AccuConferenceAccuConference

Sep
05
2008
How to Strengthen Your Business’s Social Media Platform Maranda Gibson

So how does a small business deal with their social media platform? You ventured online and tried out a few. You stuck with two: Facebook and Twitter. What do you do now?

It's truly the "Wild West of social media," and while many businesses have blogs, use Twitter to post newsy articles or to announce a play by play of their teleseminars, and have profiles and pages on Facebook (with discussion related to a recent companywide conference call), unfortunately, they're making a lot of mistakes.

Before you shrug off social media as something your business doesn't need to keep up with, think about how your business is perceived in the Web 2.0 world and how it will affect your reputation and your ability to connect with customers, associates, and potential customers. Will potential clients be impressed by a business owner who barely blogs, rarely posts to Twitter, or refuses to really use Facebook? Do you know how much you can do with Facebook for your business? Read on. It does depends on who you are attempting to reach, but if you are going to utilize social media and really make it work, your business needs to translate to the Internet very well. More than likely, your business does look better online.  All nice and shiny. How do you keep it that way?

Here's a few tips to enlarge your presence in the social media frenzy online (more particularly, Facebook and Twitter).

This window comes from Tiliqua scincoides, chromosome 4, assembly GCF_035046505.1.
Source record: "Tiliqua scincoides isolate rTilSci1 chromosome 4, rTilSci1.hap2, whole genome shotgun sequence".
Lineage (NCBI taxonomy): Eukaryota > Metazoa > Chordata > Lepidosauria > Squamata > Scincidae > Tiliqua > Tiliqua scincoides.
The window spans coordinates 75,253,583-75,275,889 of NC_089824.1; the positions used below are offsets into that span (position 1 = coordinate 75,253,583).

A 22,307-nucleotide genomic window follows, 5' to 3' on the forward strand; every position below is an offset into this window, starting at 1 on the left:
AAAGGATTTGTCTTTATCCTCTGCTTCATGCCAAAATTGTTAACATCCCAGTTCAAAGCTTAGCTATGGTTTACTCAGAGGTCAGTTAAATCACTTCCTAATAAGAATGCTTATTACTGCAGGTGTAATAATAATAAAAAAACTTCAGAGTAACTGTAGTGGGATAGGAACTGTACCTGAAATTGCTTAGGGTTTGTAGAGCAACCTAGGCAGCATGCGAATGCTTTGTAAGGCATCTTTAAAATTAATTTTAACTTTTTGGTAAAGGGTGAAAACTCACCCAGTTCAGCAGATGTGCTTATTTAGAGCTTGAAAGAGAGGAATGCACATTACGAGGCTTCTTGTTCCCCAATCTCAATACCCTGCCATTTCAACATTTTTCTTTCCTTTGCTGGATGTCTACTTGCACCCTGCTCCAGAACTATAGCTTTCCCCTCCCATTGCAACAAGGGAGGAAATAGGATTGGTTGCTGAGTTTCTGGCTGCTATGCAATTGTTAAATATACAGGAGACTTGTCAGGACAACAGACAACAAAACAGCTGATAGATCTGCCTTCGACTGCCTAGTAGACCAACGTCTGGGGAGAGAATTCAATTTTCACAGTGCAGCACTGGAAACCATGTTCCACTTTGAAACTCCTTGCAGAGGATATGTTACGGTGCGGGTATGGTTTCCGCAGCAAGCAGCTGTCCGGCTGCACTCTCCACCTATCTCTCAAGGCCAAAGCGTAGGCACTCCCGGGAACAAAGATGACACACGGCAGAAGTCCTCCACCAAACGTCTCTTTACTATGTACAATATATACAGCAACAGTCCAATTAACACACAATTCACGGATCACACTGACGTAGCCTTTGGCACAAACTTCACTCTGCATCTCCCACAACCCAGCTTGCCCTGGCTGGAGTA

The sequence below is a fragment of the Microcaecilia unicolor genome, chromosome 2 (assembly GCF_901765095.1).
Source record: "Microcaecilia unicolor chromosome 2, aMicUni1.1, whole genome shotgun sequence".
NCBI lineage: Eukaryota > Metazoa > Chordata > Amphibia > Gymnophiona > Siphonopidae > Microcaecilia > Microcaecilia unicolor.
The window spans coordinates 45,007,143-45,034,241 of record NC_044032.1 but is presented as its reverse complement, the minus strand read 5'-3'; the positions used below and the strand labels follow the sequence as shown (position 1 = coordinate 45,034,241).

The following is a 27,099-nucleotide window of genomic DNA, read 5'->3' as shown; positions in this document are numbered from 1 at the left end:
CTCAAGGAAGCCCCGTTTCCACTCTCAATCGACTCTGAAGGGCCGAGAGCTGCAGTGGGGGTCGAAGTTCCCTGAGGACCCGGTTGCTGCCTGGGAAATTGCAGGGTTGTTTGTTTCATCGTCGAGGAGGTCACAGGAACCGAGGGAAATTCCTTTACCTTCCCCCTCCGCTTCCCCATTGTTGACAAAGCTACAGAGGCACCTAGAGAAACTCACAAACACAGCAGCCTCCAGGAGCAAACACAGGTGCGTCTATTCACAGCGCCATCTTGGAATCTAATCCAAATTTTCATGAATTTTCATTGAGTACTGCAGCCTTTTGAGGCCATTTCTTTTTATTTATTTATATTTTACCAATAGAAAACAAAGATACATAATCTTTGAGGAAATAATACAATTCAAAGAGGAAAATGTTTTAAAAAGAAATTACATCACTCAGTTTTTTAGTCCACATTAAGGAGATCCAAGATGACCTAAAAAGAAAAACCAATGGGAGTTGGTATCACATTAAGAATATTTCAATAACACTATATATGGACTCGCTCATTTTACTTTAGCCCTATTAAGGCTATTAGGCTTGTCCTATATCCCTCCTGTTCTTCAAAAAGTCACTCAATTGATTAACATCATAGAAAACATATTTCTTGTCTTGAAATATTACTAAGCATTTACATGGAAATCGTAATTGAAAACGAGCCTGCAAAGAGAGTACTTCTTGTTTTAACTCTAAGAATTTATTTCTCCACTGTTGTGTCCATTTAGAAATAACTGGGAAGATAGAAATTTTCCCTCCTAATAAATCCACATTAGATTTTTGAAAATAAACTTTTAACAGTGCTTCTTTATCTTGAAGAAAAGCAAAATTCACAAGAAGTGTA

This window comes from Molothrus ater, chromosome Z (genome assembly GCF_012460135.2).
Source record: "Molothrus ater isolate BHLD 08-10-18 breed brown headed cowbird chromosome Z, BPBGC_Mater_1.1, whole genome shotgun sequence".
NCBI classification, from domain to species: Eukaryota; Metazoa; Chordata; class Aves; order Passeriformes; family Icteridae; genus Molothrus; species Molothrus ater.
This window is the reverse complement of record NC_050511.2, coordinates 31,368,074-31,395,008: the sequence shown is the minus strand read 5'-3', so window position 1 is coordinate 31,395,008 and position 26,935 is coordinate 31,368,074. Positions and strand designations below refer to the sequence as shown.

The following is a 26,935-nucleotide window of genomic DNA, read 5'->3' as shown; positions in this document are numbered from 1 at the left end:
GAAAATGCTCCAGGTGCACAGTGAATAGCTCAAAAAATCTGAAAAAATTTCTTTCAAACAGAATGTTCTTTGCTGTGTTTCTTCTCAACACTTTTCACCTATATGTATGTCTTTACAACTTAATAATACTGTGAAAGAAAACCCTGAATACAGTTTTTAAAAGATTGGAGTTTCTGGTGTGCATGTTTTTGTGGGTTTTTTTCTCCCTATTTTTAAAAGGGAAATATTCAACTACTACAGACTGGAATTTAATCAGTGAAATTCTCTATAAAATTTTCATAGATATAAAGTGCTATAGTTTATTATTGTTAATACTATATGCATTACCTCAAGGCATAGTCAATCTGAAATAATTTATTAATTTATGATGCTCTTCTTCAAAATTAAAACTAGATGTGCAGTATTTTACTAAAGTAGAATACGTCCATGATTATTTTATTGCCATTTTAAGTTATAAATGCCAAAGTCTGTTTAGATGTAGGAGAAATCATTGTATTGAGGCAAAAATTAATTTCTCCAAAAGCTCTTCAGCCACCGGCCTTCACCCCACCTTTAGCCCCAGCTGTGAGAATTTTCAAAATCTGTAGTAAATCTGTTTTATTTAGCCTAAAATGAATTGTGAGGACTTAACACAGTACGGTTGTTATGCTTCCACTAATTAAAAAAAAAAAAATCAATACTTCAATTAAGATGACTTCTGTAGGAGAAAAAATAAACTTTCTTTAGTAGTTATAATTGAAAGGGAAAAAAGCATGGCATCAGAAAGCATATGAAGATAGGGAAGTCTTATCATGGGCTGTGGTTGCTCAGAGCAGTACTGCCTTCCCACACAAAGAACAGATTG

1. Bare bones won't fly. If you are on Facebook with little more than your name, business name, and location, people just won't care. Social media is a way to interact with others online. Add a picture of you, your team, or your company's logo, add web site urls, link your Facebook page to your blog, or start a group for your employees or clients and initiate conversations in that group. You can create a business network (a la Acme Consulting) and within your network, you can update everyone on a company conference call, or for some silly fun, you can challenge your employees to a game of PackRat (seriously, the hottest Facebook game out there).

2. Don't bore your Twitter feed to tears. Post interesting urls on news, gossip, or articles that will help your employees or clients (do they want to read about oil consumption or new cell phone gadgets?) Make sure your content fits. Announce new products or services on Twitter, or publicize a teleseminar. Don't just say how the weather looks outside, use your status to get people interested in your business.

3. Don't be afraid to start the conversation. Accept and invite friends from all over and update often, either using the status updater or by imbedding a note into your profile. Ask questions to stimulate discussion, for instance, "What was the worst experience you've ever had on a conference call?" The new comment feature on everything in the Facebook profile allows conversations that were once confined to specific sections.

4. Twitter is even easier to use to start chatting. Try following leaders and innovators in your industry and in other industries. Respond to their tweets with your own comments (@JSmith Did you see this article? and then link to the article). That will get more people coming to your Twitter feed to find out information you have that might be useful to them.

5. Above all, give new content and often. The number one mistake businesses make with social media is thinking that a static web page or Facebook profile or Twitter feed will do the trick. If you last posted six months (even three months) ago, it's time to fire up your social media engine. Go to it!

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